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  • About
  • The Global ETD Search service is a free service for researchers to find electronic theses and dissertations. This service is provided by the Networked Digital Library of Theses and Dissertations.
    Our metadata is collected from universities around the world. If you manage a university/consortium/country archive and want to be added, details can be found on the NDLTD website.
1

Rational Secret Sharing with and without Synchronous Broadcast, Conspicuous Secrets, Malicious Players and Unbounded Opponents

Gidney, Craig 22 March 2012 (has links)
In secret sharing we are asked to split a secret into several shares in such a way that a minimum number of shares is necessary and sufficient to reconstruct the secret. Rational secret sharing considers secret sharing in the context of adversarial players who want to learn the secret but, secondarily, want to prevent other players from learning the secret. We present protocols, and bounds on the effectiveness of any protocol, for recombining secret shares in the presence of players who do not want others to learn the secret (rationality), may not want to learn the secret themselves (maliciousness), may be colluding, may have unbounded computational capacity, may be able to synchronize sends (asynchronous/synchronous broadcast), and/or may be able to recognize the secret independently (conspicuousness). We propose four protocols and analyze their security against players and coalitions who are each rational or malicious. We also prove three results that show protocols using only asynchronous broadcast are less secure than what can be achieved by protocols using synchronous broadcast.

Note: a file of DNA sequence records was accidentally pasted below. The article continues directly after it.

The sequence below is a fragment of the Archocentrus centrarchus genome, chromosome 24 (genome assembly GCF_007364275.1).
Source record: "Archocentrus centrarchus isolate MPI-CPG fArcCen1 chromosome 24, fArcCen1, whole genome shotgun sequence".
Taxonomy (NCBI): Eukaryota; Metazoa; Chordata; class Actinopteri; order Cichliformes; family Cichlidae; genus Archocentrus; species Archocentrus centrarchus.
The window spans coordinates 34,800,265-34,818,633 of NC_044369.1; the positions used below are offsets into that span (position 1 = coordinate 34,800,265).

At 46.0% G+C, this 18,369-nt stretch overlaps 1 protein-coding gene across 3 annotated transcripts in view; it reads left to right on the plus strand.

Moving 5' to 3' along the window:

2

Finitely Iterated Rational Secret Sharing With Private Information

Foster, Chelsey 06 January 2015 (has links)
This thesis considers the problem of finitely iterated rational secret sharing. We describe how to evaluate this problem using game theory and finitely iterated prisoner’s dilemma. The players each have a private horizon that the other player does not know. The only thing that a player knows about their opponent’s private horizon is a common upper bound. The description of a synchronous and asynchronous finitely iterated secret sharing protocol with private information is followed by a game theoretic proof of the viability of such protocols. / Graduate

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